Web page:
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The intestines normal functions of secretion, digestion and absorption must be monitored to ensure that they are continuing with sound efficiency so that the body can work efficiently over. Regulation of these processes is done during the intestinal phase. When the chyme starts to leave the stomach, swelling of the stomach decreases and stimulation of stretch receptors also decreases. At the same time swelling in the duodenum triggers stretch receptors and chemoreceptors which in turn triggers the enterogastric reflex. Upon stimulation of the reflex, both gastric production and gastric contractions are both momentarily halted. To prevent a build up of chyme in the duodenum gastric contractions decrease in strength and frequency and no more chyme is discharged into the duodenum1. This allows the duodenum to deal with the arriving acid before the next gastric contraction. Mucus production is also enabled at local reflexes. Mucus helps with protecting the intestinal lining from the harmful acid and enzymes arriving from the stomach1.
Overall, the enterogastric reflex inhibits gastric secretion and motility. After the chyme is processed, the enterogastric reflex diminishes and the stomach returns to its normal state until the next cephalic phase.
Stress is a major component in humans that threatens our wellbeing. Stress may be physical or physiological. Physical stress acts both internally and externally while physiological stress only acts externally making this the main difference between the two different types5. Stress is usually regulated by the emotional motor system, a network of structures that integrate the autonomic, neuroendocrine and pain response stressors associated with anger, anxiety and other emotions5.
Stress affects both gastrointestinal motility and visceral perception. When a physical challenge is presented to a person the higher brain begins to ready the person for either 'fight or flight'. The brain also tells the enteric nervous system (gut brain) to shut down so that other more important processes can be completed at higher efficiency. This may be true for physical challenges but not always true for other types of stress.
Research has shown that when acute stress (both physical and physiological stress) is applied to a healthy person, gastrointestinal motility (how fast food moves through the oesophagus) is affected5. Fear is an example of acute stress and can alter gastrointestinal motility in the vagus nerve and nerves in the oesophagus. When stress is applied, oesophagus motility is decreased; this is why people have difficulty swallowing when faced with a challenge5. When presented with a less intense fear like public speaking, the gastrointestinal motility may slow or be disrupted which leads to abdominal pain.
Another common example of stress on the body is exercise. Studies have shown that both aerobic (walking, cycling, running etc.) and resistance (weights etc) improves muscle mass and decreases fat mass. Regular exercise also protects us from diseases such as sclerosis, hypertension and type 2 diabetes6. Unfortunately, exercise can have the inverse effect on the gastrointestinal tract. Exercise usually leads to distress in the gastrointestinal tract when; the exercise is vigorous, the person is training in a hot environment and training without proper hydration6.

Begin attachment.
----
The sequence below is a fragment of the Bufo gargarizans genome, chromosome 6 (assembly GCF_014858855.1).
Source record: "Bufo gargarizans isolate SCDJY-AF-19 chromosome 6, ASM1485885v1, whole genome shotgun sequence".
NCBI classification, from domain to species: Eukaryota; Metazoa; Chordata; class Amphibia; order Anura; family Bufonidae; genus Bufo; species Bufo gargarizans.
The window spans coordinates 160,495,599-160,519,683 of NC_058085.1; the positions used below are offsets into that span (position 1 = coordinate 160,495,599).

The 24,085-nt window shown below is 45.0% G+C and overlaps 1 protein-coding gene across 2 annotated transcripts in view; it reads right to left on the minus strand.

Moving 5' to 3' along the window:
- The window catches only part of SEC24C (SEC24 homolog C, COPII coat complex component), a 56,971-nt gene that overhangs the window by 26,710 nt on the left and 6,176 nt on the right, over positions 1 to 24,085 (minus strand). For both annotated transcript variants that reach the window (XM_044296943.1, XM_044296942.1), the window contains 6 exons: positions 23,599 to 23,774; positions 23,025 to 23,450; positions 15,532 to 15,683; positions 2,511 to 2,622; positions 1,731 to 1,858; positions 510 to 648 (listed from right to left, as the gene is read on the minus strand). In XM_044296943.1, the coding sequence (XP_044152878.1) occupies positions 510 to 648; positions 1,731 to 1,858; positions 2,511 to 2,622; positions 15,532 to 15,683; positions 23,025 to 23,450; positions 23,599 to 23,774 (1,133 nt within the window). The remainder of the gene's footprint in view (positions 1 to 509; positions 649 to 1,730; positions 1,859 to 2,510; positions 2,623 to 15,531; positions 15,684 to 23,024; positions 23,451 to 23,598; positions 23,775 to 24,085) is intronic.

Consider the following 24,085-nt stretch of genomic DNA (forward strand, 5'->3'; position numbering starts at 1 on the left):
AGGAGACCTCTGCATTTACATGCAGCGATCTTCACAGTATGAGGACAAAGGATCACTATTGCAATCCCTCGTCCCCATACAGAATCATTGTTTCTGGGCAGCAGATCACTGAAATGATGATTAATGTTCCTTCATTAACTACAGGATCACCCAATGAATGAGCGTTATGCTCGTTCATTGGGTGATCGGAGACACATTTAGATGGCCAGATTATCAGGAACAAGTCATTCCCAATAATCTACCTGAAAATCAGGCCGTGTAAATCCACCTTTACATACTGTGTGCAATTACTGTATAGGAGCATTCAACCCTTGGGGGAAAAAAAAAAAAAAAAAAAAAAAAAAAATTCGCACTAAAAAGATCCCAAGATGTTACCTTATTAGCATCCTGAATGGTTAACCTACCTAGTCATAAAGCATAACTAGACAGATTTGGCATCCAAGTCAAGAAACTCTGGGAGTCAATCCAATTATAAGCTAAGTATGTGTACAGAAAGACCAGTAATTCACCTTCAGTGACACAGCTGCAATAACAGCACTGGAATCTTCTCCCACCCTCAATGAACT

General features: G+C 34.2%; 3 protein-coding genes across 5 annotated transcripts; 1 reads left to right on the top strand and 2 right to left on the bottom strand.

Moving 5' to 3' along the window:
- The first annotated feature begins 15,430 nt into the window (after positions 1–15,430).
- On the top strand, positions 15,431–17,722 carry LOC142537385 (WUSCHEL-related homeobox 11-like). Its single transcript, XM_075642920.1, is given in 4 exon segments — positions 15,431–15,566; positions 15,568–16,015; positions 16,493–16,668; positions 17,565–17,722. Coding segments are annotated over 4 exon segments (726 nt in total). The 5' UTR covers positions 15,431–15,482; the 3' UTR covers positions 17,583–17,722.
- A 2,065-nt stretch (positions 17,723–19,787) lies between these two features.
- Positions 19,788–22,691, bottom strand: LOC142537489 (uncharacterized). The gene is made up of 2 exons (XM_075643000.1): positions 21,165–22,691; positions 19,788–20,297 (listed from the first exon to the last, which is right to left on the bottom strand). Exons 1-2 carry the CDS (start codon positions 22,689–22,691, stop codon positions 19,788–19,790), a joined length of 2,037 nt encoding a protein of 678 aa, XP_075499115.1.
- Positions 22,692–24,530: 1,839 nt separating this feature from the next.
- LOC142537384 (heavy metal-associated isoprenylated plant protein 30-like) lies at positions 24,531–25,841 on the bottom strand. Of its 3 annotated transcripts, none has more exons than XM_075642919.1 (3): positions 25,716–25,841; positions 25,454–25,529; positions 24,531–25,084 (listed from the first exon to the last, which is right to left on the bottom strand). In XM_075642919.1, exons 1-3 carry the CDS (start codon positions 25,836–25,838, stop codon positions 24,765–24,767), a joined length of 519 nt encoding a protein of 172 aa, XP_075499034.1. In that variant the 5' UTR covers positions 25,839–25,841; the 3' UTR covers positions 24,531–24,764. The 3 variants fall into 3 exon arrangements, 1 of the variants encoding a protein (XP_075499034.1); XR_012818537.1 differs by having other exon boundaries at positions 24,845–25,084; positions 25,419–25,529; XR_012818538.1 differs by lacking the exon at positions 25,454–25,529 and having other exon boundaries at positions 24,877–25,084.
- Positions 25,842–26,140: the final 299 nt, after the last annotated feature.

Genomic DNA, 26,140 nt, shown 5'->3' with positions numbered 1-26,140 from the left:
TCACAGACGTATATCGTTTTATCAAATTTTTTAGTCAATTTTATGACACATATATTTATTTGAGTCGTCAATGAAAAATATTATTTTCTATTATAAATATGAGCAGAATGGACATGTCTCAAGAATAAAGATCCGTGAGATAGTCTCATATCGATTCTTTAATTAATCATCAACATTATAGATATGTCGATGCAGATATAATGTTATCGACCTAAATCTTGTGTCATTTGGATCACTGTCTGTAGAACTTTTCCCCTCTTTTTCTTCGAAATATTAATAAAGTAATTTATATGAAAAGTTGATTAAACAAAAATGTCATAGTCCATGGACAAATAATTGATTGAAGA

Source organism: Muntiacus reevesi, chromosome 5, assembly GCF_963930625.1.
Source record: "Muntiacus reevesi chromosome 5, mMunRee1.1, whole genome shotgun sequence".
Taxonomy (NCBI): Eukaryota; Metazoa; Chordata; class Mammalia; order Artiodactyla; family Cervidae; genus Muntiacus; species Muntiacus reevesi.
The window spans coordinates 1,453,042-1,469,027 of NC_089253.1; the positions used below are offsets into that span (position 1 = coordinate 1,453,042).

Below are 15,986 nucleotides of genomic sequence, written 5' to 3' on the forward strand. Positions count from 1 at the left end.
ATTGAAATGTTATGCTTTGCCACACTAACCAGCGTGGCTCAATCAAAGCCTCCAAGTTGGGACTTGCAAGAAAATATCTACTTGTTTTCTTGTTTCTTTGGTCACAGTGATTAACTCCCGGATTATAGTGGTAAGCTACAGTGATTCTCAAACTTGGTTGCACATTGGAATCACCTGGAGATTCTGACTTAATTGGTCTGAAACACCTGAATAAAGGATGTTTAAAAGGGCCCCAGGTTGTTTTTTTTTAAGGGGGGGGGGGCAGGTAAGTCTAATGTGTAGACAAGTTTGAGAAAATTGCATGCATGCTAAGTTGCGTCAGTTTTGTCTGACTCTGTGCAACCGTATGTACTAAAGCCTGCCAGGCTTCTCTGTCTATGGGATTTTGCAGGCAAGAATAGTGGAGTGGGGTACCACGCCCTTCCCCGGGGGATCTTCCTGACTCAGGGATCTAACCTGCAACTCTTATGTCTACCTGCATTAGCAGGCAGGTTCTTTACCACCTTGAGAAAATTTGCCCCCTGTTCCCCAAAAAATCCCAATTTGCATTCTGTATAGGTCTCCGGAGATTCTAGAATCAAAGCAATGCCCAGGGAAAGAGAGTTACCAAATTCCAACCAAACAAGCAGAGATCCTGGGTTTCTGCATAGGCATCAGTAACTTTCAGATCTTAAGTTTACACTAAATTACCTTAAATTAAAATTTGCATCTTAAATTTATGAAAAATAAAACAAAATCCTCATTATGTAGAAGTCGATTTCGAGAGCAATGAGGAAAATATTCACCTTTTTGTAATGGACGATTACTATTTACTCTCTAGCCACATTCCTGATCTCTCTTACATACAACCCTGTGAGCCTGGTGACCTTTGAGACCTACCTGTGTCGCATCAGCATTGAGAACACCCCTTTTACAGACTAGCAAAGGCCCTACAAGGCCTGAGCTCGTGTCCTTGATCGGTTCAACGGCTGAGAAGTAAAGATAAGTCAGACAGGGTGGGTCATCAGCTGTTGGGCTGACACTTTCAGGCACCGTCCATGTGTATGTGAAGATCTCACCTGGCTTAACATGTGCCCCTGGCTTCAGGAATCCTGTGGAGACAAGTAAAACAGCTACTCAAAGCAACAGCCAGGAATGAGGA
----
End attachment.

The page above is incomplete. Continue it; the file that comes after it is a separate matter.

Usually when exercising in a hot environment, more water is lost from the skin. When a person is exercising, gastric emptying is slowed (almost to a stop). This decreased gastric emptying is further slowed by hypertonic carbohydrate beverages (such as Gatorade) given after running. The most common gastrointestinal diseases caused by exercise are heartburn, nausea, vomiting, diarrhoea and constipation6. Decreased gastric emptying is due to the body needing more energy for other processes to run at higher efficiency.
The gastrointestinal tract and the nervous system work together in unique ways. The gastrointestinal tract is controlled by a part of the autonomic nervous system called the enteric system (a system of nerves in the wall of the gastrointestinal tract). One of the most important processes that the enteric nervous system helps the gastrointestinal tract with is, gastrointestinal motility or movement of food through the gastrointestinal tract. Digestion is done in three stages, the cephalic stage, the gastric phase and the intestinal phase. The enteric nervous system helps by controlling the stimulation of chemoreceptors and stretch receptors which controls secretions. This secretion increases the speed of motility. Although when stress, such as fear, is applied to the gastrointestinal tract, the gastric emptying is slowed and motility on the whole is slowed. Unfortunately, this can lead to gastrointestinal diseases. Gastrointestinal diseases and problems like heartburn, vomiting etc, are also common during strenuous exercise and are fairly common in long distance runners. Overall, the enteric nervous system is essential for the gastrointestinal tract to function normally.